The group soon dipped its toes in the New Orleans club circuit. Littlejohn describes the city as the perfect place for a young band to make its start, especially in the indie scene. “As I see it, in New Orleans, there are at least two very separate musical spheres,” says Littlejohn. “There’s the whole big band, jazz and funk scene that’s been going on for years. Then there’s the younger scene which is popular for a lot of guys in their 20s - Loyola and Tulane students. That’s more the indie rock scene. They’re very different.” The makeup is also quite different from the dominant rock scene in Littlejohn’s native Dallas. “In Dallas, you can be in your late 30s and be in a relatively popular local rock band, which is totally normal. In New Orleans, it’s a lot of younger people, more of like 'our scene' so to speak. It’s your demographic, which makes it feel more natural for us.”

After touring in other states, he finds the city much more welcoming, particularly because of the number of young people who are actually excited to hear live music. “They don’t want to go to a club and hear just rap music and trip-hop and all that stuff. They want to go hear real live music. New Orleans is the best city for that. On tour, we played this bar in Tuscaloosa, and there were a whole bunch of people there who weren’t trying to listen to the music; they were just trying to get wasted. New Orleans is different because people are actually here to listen to the music. They want to hear what the band has to say and play.”

So far, the band has embarked on two multi-state tours, driving as far as Pittsburgh stuffed in the cab of McGregor’s truck, frequently stopping to retune Littlejohn’s drums in the freezing weather after “they’d gone to shit.” Although finding time to tour can be difficult, the group always has a good time when they do make it on the road, often befriending some unique characters. “We met this guy Steve through another band in this small town in Mississippi and we became great friends. His wife is a doctor but he does his hobbies professionally. He’s a sushi chef, he has this massive deep fryer and makes us chicken and waffles in the morning. There’s always a lot of fireworks involved too. Last time we decided to have a baseball game using Roman candles, trying to hit the fireworks with a bat. Looking back, that was probably a terrible idea, but no one got burned or died or anything.” One trip in particular stands out among the others, when Gold and the Rush were invited to drive to Illinois to record at Daytrotter Studio. “I’ve grown up listening to Daytrotter Sessions and I’ve always wanted to do one so it was really exciting. It gives you an amount of credibility. A friend gave someone who works there our CD. They sat on it for a couple months until finally they said, ‘Yeah, we want to have these guys.’”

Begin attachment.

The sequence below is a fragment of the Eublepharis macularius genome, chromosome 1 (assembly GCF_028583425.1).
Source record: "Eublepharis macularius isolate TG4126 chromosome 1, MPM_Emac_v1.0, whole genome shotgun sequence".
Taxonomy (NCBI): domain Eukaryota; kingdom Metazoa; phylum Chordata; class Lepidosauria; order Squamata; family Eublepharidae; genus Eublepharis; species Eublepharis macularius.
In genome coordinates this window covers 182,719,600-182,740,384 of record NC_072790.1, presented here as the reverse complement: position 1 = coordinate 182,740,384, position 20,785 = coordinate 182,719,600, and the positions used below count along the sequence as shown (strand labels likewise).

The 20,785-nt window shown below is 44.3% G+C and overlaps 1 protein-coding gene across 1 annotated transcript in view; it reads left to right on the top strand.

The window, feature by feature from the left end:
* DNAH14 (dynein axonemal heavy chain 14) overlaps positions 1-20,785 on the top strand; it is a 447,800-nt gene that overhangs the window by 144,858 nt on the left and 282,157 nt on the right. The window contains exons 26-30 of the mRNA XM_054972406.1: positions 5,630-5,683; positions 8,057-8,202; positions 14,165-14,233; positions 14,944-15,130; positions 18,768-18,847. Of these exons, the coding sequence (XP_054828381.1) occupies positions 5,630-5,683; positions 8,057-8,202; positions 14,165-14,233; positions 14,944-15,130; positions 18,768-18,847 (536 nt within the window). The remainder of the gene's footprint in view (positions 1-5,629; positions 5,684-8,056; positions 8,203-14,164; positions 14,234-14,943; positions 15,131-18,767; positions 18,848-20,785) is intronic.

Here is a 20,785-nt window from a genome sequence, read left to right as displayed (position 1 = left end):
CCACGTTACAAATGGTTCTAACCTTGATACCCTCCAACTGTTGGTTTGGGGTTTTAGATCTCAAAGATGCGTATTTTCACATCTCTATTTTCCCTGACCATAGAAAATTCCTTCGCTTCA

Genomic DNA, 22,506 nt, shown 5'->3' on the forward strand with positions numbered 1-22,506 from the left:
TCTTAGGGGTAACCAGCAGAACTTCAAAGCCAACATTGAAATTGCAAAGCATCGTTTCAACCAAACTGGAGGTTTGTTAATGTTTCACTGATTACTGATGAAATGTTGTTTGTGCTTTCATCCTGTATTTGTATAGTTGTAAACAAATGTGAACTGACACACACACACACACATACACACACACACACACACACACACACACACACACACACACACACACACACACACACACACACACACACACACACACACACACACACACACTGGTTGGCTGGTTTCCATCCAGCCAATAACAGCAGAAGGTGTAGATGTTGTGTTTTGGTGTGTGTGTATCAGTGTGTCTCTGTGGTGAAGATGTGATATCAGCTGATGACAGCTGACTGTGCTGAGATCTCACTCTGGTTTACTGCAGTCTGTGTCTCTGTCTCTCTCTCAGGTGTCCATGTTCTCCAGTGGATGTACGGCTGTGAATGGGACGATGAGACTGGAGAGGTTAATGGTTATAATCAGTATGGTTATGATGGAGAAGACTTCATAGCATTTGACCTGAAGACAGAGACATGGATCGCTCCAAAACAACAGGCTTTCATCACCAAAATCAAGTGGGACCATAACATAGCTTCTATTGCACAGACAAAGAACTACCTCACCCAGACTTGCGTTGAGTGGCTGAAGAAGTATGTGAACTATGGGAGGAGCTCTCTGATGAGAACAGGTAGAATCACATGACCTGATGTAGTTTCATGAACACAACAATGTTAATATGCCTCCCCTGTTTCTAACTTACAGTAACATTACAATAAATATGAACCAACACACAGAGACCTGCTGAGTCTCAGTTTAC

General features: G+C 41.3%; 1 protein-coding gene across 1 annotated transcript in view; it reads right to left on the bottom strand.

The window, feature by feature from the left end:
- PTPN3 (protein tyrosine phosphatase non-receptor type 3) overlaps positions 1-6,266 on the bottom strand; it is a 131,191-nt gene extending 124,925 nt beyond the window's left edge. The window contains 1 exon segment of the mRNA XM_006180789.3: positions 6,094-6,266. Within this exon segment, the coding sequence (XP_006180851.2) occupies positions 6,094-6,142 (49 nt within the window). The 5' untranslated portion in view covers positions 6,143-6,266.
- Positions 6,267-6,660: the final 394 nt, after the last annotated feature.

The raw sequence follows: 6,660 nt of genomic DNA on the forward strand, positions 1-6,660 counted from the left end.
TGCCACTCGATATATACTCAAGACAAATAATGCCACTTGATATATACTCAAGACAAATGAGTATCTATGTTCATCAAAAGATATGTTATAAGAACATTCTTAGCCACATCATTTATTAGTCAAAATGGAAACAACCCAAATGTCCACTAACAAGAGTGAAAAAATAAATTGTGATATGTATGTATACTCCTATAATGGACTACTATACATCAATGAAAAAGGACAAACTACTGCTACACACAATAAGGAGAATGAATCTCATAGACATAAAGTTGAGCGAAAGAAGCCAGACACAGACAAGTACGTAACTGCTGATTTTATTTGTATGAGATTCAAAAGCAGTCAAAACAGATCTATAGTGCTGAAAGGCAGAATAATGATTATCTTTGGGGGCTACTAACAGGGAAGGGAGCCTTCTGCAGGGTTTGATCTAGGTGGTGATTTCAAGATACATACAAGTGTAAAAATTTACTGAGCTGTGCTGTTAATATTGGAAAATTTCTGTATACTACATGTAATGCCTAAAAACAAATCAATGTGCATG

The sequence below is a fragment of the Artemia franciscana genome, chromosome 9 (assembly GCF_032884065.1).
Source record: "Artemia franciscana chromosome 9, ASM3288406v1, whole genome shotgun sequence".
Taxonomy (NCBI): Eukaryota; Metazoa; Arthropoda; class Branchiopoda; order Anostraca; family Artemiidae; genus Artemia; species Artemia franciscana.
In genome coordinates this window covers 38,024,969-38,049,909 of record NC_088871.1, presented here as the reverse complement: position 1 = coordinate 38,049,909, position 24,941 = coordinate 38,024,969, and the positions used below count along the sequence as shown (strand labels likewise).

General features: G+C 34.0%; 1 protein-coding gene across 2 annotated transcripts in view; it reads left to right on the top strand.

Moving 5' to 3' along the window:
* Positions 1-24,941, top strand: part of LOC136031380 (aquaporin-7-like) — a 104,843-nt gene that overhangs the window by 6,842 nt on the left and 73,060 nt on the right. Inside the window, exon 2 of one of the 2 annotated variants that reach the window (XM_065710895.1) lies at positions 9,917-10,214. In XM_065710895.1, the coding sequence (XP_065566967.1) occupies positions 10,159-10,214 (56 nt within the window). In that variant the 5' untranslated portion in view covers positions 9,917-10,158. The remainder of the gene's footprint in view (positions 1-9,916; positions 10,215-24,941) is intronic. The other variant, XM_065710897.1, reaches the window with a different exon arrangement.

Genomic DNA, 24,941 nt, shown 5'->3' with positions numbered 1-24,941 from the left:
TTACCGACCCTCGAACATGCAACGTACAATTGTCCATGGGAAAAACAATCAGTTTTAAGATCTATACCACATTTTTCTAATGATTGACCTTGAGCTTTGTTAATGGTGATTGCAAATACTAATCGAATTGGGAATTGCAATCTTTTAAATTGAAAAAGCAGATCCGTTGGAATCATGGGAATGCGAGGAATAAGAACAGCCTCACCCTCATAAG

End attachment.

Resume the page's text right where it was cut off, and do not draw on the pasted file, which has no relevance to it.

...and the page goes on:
With more credibility, the pressure to improve has led the band to adopt a new member, Hunter Coleman, a friend of Littlejohn’s from Dallas who will play acoustic guitar, keyboards, and contribute to the group’s three-part harmonies. His debut with the band will be this Friday. “I feel like we don’t have as much room anymore to not play a great show,” says Littlejohn. “We’ve been around so long, we don’t really have an excuse to play a bad show. It happens every once in a while but now it’s happening a lot less. We’re just trying to get better and better and make every show the best we’ve ever played.”